Review of Terra MODIS thermal emissive band L1B radiometric performance

Moeller, C. C., P. Menzel, and G. Quinn (2014), Review of Terra MODIS thermal emissive band L1B radiometric performance, Proc. of SPIE, 9218, 92180T-1, doi:10.1117/12.2062138.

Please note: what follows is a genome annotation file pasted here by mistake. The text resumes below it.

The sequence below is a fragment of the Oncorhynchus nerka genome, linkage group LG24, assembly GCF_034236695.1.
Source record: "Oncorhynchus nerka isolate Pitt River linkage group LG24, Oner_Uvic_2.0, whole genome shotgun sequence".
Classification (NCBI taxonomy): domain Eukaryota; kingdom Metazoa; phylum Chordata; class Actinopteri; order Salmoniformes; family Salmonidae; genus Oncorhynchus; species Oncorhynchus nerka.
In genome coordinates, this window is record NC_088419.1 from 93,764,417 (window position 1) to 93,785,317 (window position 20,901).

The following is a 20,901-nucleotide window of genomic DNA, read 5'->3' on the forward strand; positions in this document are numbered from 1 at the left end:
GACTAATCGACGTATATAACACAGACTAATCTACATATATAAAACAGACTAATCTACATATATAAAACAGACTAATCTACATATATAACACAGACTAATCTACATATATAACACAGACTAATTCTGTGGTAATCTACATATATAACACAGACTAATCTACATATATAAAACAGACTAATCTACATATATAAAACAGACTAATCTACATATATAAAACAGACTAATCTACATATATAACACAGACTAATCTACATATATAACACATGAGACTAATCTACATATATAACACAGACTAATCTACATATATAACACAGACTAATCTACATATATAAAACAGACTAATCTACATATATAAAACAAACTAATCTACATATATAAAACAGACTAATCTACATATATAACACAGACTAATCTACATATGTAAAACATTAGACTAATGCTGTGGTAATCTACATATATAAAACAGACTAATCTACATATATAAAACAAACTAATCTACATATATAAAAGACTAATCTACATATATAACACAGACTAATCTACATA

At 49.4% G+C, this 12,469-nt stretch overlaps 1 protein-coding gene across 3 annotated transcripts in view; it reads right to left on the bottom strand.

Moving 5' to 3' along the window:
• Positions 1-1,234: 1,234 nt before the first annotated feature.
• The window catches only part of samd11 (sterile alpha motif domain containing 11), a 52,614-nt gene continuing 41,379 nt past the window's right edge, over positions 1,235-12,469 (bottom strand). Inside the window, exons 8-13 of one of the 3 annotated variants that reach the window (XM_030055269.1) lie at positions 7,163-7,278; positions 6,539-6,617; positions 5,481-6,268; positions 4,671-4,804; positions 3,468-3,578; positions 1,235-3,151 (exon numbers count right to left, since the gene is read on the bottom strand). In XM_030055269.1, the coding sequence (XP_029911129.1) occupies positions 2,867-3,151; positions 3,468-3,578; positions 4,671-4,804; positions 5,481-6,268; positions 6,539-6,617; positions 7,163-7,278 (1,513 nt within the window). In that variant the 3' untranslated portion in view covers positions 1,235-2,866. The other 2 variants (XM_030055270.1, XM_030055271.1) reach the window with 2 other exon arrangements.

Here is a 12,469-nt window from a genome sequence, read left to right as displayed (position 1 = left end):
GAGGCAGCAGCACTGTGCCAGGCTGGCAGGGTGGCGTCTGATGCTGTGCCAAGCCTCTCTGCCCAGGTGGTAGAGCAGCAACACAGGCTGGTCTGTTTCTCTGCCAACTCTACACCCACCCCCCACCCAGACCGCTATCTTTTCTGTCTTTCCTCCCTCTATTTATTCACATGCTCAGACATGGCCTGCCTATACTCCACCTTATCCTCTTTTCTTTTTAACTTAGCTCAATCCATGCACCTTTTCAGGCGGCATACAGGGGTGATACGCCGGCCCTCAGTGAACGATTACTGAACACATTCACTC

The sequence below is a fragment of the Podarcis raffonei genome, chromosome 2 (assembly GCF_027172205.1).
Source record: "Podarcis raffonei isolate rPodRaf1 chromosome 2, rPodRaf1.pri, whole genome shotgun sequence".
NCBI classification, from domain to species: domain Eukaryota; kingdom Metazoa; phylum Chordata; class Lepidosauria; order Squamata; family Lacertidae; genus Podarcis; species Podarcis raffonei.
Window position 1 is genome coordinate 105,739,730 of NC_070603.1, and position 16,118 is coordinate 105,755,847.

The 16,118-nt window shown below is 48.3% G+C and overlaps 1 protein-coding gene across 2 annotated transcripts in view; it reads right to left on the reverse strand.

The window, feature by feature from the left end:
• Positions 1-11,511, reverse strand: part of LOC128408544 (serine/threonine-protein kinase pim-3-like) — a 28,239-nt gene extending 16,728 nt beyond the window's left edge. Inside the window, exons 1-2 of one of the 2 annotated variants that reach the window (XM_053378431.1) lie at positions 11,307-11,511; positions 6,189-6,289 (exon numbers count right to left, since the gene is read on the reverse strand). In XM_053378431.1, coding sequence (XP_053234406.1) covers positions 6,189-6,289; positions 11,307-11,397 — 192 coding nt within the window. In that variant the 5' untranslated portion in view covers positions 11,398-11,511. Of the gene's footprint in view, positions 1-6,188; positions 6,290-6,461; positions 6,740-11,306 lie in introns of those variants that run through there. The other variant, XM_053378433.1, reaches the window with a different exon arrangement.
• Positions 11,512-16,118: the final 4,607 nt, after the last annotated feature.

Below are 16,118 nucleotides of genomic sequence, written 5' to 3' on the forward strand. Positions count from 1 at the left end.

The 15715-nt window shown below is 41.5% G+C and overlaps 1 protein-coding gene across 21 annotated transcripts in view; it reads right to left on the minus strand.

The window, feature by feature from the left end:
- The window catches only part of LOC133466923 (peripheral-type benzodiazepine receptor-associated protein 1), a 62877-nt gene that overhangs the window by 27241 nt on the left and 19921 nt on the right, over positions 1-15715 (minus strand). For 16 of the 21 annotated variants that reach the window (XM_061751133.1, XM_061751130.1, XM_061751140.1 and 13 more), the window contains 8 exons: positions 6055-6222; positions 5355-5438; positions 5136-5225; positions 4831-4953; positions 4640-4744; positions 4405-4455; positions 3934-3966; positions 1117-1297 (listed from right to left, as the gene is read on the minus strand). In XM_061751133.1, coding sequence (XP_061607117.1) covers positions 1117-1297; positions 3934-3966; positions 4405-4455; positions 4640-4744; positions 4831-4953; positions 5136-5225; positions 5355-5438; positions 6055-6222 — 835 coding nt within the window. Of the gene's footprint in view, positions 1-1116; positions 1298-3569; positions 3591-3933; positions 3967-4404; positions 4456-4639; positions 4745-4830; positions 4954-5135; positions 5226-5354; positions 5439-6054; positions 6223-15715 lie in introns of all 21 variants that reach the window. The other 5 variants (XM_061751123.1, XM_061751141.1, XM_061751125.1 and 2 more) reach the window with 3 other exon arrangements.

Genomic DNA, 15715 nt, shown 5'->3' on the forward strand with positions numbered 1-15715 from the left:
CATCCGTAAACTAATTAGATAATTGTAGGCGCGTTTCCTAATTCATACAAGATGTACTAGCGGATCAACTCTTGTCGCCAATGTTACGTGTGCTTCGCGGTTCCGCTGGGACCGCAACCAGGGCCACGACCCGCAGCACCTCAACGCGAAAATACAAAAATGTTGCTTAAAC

The MODerate-resolution Imaging Spectroradiometer (MODIS) on NASA’s Earth Observing System Terra satellite, launched into orbit on 18 December 1999, will have a “first light” 15th anniversary on 24 February 2015. For nearly15 years the MODIS instrument has provided radiances in all spectral bands. Though some detectors have fallen below SNR thresholds, the vast majority of spectral bands continue to provide high quality L1B measurements for use in L2 science algorithms supporting global climate research. Radiometric accuracy of the Terra MODIS thermal emissive bands (TEBs) in the C6 L1B product has been assessed using various approaches over the nearly 15 year Terra MODIS data record, including comparisons with instruments on the ground, in aircraft under-flights, and on other satellites. All of these approaches contribute to the understanding of the Terra MODIS radiometric L1B performance. Early in the lifetime of Terra, ground-based measurements and NASA ER-2 aircraft under-flights revealed that TEBs in the infrared window (“window” bands) are well calibrated and performing within accuracy specifications. The ER-2 under-flights also suggested that many atmospheric bands may be performing outside of specification, especially LWIR CO2 sensitive bands that are subject to optical crosstalk, although analysis uncertainties are larger for atmospheric bands. Beginning in 2007, MetOp-A IASI observations were used to evaluate Terra MODIS TEB performance through Simultaneous Nadir Overpass (SNO) comparisons. These inter-satellite comparisons largely affirm the early aircraft and ground-based evaluations, showing that all Terra MODIS window bands have small biases, minimal trending, and minor detector and mirror side striping over the 2007-2013 timeframe. Most atmospheric bands are performing satisfactorily near to specification; however, biases, striping and trending are large and significantly out of specification in the water vapor sensitive band 27 and ozone sensitive band 30 while the CO2 sensitive band 36 bias significantly exceeds specification. The investigation has found that an effective spectral shift significantly reduces biases and scene temperature dependence (but not trends) in most atmospheric bands, bringing them closer to, if not within, specification.

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